Renaming The Feminine Care Aisle
There is a common theme in media and marketing efforts when it comes to talking about menstruation. Period products typically come with bright colors, flowery imagery, and the idea of “femininity.”
In most stores across the U.S., when you find your period products, you’ll likely have to go to the “feminine care aisle.” Even if you aren’t female, you can typically identify it as where you’ll find pads, tampons, and anything else you might need to survive that time of the month. Even though we all know that this is the aisle to head to, that doesn’t mean we necessarily feel comfortable with the term “feminine care.” Not everyone who experiences menstruation is feminine, or even female for that matter, so why do we still use this outdated term when describing where to find menstrual products?
“Feminine” as a Brand
Putting the word feminine on a box of tampons or on the aisle itself solidifies periods as a feminine experience, which isn’t the case. There are plenty of transmasculine and nonbinary people who menstruate but don’t identify as female. Further, there are plenty of females who don’t identify with the term feminine. Reducing menstruation to something inherently feminine excludes the experiences of so many who don’t identify with femininity. And the language used when marketing period products is still archaically outdated and exclusive to cisgender feminine presenting women. Excluding a significant demographic further instills damaging ideas that these groups don’t belong in these spaces.
Most products like period panties, menstrual cups, and even tracker apps are designed with cis women in mind. You would think that this marketing approach would suffer by rejecting a large portion of people with vaginas, but it doesn’t. Because items like tampons and pads are a necessity, there is no overwhelming call to action for these companies to change their tactics. They know you’ll still need a tampon when that time of the month rolls around, so despite how you feel about their marketing, they know you’ll have to buy their product anyway. Rather than rebranding, these companies rely on the fact that you’ll be purchasing again regardless. This experience can be incredibly frustrating for consumers who feel like they have no other options for their period care and are forced to use whatever is on hand.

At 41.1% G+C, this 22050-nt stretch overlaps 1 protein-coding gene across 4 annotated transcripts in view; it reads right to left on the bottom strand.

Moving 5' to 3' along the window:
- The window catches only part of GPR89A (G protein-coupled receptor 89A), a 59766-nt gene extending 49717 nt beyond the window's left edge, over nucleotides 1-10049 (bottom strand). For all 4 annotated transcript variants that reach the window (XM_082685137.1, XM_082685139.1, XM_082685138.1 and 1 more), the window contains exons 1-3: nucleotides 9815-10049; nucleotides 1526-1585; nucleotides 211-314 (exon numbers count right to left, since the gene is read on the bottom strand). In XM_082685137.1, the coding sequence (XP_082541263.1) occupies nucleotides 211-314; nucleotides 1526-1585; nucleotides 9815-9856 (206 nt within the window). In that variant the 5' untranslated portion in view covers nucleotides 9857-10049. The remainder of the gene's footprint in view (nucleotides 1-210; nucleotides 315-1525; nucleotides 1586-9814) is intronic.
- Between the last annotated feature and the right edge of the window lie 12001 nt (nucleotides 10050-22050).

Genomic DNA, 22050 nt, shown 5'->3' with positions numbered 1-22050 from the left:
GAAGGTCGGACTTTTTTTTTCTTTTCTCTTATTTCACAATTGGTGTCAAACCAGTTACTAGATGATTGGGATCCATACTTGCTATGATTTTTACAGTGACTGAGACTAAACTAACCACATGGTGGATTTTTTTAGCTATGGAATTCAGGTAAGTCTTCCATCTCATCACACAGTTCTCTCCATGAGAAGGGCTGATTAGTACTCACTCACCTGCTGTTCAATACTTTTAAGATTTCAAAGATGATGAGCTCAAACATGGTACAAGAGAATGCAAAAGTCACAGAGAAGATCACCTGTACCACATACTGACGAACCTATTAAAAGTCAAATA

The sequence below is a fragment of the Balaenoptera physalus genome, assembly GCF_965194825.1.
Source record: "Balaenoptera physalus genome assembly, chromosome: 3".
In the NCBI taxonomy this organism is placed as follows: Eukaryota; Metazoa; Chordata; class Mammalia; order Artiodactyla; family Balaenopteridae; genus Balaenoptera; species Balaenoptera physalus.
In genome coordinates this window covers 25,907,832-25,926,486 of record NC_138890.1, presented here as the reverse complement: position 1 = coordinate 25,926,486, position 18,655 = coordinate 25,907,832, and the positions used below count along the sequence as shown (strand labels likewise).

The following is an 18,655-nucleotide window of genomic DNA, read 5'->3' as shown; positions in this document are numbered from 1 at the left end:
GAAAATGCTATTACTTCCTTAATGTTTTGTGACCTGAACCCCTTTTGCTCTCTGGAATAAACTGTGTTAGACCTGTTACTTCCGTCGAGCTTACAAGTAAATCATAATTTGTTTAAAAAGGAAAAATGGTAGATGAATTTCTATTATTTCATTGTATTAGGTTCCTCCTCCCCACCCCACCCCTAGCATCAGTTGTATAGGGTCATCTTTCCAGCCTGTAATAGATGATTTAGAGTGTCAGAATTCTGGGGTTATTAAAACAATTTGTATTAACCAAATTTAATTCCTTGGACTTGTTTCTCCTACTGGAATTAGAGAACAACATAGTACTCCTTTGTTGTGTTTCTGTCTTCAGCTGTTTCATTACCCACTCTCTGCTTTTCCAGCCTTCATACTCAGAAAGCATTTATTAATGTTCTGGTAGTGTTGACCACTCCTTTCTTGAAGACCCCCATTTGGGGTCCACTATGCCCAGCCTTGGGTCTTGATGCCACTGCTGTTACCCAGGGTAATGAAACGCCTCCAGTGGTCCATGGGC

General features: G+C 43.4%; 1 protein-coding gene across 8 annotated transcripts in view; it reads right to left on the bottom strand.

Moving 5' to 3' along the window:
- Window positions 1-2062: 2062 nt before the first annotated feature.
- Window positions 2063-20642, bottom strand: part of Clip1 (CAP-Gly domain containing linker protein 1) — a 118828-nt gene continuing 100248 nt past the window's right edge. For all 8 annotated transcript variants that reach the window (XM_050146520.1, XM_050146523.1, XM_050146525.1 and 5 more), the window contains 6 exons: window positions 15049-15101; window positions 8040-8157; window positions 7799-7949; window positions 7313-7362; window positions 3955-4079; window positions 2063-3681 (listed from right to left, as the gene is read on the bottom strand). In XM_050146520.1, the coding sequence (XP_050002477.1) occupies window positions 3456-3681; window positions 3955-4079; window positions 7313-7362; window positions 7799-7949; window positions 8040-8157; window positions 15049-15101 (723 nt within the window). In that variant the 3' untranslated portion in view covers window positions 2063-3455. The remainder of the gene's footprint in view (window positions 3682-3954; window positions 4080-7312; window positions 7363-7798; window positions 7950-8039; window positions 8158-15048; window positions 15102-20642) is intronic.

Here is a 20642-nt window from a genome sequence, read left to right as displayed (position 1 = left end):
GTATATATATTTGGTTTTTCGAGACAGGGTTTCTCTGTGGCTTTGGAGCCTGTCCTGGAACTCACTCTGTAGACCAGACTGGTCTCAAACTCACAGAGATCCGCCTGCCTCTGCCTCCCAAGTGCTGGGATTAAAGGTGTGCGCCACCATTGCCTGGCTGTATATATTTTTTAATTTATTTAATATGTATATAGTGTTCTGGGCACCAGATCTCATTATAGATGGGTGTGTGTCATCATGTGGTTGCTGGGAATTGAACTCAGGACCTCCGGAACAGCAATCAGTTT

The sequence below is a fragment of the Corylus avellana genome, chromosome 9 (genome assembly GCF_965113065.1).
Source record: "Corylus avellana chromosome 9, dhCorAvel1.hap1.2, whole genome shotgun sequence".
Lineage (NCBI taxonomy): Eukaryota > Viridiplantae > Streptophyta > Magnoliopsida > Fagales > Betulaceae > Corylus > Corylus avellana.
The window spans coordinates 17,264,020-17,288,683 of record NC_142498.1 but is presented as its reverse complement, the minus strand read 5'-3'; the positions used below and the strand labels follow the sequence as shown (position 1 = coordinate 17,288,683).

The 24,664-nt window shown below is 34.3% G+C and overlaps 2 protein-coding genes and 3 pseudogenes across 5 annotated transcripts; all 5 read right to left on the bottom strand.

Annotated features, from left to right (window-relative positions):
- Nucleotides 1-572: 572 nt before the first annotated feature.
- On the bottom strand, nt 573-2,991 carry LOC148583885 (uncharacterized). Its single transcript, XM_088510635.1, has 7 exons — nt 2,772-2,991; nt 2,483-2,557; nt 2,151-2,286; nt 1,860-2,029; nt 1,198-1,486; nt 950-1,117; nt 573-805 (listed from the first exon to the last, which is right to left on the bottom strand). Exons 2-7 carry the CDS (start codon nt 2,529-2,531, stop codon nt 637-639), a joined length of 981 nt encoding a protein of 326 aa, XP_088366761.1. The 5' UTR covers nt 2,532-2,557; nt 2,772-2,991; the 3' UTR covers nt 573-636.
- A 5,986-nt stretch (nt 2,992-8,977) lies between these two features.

In recent years it’s been found that the younger generation has been more particular about the products they purchase. They want to know if the product is ethically sourced, worth their money, and inclusive. Brands that refuse to move ahead with the times are left behind for newer brands that ensure their products tick all of the boxes new consumers are looking for.
Products that don’t have rigid boundaries and aren’t specifically designed for male or female consumers are gaining a lot of traction in the market. Gender-neutral or non-gendered products are becoming the way of the future. In general, by removing the term feminine or masculine from products, they become more accessible to everyone.
By creating a demand for more gender-neutral products, we are slowly changing the market into something more inclusive for everyone. It is one of the many great things about the changing social climate; consumers now can make or break a company even if they’ve been around for a long time.
Newer menstrual product companies have been attempting to open themselves up to a broader market. Because most brands in the past have catered towards cis women, they want to be accessible to other people who experience periods. There are newer companies striving to make gender-inclusive products and promote sustainability and comfort for those who aren’t feminine. At Orchyd, we consider ourselves one of these companies.
Using the term feminine to describe things used by multiple genders only further excludes a demographic that is already vulnerable to exclusion. Broadening the marketing efforts of menstrual care brands and eradicating the “feminine care aisle” will benefit individuals and help companies keep up with the demand of the modern consumer.